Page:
Garbage Collected Directories

September 3, 2013

“I wish all these temporary directories wouldn’t clutter my home directory.”

We are all familiar with directories cleverly named “tmp”, “test”, “whatever”, or “DELETE-ME”. These directories are usually created for short-lived experiments or to contain a “mess”.

For example: you download a package, untar/gunzip it, ./configure; make; make install. You start to play with what you installed and forget about the directory you’re leaving behind. That clutter will haunt you later.

I created a simple script to clean up after myself, I call it tad (__t__hrow-__a__way __d__irectory). The code is on Github, but here’s a snapshot:

tad() {
  local ts=$(date +%s)
  local d="$HOME/.throw-away/$ts"
  mkdir -p $d
  (cd $d; bash)
  rm -r $d

It creates a directory under $HOME/.throw-away, changes (cd) into it and launches a shell there. When the shell exits, the directory is deleted with all its content.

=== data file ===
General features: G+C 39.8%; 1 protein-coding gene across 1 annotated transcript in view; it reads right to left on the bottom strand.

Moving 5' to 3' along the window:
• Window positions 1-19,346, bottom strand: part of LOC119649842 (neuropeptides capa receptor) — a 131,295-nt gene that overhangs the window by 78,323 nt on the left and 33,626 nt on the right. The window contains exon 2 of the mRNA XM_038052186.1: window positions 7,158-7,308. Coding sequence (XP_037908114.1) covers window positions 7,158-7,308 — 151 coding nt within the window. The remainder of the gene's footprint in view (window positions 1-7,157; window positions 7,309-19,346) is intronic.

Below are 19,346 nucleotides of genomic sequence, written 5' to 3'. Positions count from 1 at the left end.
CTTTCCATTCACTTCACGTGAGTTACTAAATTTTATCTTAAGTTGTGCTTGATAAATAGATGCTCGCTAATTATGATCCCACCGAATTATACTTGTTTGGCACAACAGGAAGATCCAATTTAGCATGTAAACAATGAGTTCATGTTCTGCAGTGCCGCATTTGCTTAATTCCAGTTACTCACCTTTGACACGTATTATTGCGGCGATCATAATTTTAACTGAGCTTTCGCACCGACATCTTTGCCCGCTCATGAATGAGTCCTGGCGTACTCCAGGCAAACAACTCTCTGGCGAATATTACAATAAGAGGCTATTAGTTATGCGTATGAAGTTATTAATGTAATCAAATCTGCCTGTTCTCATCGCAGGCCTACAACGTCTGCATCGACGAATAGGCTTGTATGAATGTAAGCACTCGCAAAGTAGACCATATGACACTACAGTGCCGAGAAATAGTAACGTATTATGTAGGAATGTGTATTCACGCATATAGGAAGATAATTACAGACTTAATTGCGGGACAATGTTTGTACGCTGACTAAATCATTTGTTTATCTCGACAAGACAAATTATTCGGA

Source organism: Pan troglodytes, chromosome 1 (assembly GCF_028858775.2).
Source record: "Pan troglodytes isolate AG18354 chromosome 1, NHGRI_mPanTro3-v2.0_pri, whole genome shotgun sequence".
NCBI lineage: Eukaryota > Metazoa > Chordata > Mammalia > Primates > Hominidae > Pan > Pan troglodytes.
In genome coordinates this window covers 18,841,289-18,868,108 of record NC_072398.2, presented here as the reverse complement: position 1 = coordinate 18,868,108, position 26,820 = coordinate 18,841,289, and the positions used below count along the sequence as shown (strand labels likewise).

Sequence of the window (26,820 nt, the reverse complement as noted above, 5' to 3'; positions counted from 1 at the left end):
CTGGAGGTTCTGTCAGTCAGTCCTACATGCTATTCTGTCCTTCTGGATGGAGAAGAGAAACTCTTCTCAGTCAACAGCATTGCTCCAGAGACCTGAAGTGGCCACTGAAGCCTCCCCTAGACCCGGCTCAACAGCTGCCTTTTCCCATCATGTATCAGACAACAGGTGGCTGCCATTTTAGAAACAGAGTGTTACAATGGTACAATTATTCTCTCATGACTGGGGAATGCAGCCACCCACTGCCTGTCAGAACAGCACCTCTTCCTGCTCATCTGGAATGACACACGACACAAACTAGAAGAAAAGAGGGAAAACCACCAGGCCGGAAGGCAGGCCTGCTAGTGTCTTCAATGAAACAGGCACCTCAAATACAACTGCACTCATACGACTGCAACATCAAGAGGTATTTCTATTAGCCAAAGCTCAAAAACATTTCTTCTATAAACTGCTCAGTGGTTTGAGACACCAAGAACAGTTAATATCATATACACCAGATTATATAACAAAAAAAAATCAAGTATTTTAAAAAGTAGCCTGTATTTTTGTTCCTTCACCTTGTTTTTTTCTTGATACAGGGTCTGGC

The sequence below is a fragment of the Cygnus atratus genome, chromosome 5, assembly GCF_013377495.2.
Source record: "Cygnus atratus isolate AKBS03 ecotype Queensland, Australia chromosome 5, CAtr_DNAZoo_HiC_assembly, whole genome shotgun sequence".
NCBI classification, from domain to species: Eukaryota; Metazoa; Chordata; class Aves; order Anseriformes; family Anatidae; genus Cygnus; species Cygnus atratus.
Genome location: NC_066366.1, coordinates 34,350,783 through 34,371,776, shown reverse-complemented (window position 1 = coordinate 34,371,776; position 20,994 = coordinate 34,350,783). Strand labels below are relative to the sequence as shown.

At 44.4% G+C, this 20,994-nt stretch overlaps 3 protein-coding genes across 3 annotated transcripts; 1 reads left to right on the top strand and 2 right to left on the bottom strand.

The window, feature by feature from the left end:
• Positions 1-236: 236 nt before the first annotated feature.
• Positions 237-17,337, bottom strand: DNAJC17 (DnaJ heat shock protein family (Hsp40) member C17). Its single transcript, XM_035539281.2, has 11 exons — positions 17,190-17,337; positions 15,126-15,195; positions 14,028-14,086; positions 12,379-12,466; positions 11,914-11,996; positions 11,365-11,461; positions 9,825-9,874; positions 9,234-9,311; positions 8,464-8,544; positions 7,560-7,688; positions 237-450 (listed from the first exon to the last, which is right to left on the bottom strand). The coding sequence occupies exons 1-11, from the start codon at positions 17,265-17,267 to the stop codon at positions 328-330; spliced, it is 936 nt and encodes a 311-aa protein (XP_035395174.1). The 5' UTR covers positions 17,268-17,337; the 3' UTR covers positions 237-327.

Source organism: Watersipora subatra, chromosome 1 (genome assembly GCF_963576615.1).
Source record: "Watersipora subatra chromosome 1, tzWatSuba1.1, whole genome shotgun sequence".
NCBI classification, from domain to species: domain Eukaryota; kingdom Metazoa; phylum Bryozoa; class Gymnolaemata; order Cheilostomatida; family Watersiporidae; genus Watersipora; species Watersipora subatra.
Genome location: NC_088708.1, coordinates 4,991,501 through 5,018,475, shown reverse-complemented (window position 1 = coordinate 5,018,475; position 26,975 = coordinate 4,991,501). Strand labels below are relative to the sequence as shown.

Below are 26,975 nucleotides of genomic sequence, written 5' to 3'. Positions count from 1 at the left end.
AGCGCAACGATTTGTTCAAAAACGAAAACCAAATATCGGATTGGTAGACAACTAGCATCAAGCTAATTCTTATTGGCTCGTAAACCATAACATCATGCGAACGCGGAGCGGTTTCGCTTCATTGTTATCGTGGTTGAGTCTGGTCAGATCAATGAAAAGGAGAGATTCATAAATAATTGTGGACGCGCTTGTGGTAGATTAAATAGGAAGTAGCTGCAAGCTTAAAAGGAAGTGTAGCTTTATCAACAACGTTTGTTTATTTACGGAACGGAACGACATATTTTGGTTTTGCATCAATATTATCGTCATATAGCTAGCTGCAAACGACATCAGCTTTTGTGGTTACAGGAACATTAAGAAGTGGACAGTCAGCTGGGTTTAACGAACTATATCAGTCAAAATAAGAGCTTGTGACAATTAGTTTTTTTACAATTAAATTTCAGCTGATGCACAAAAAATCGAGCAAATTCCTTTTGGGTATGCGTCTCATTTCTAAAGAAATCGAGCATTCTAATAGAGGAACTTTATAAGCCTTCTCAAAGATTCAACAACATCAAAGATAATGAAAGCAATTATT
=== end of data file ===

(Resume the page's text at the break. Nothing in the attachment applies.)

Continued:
In practice, it means that I type tad and I’m in a sandbox. And when I exit the shell, the sandbox is gone, and I’m back in the original directory from which I issued the command. This script is the formalization of something I used to do manually.

What does it mean to have garbage collection for directories?

It changes the way you work. I have had this script for quite some time: I use it all the time and keep finding new ways to use it. Not having to name the directory and not having to clean up frees me – those things are accidental complexity.

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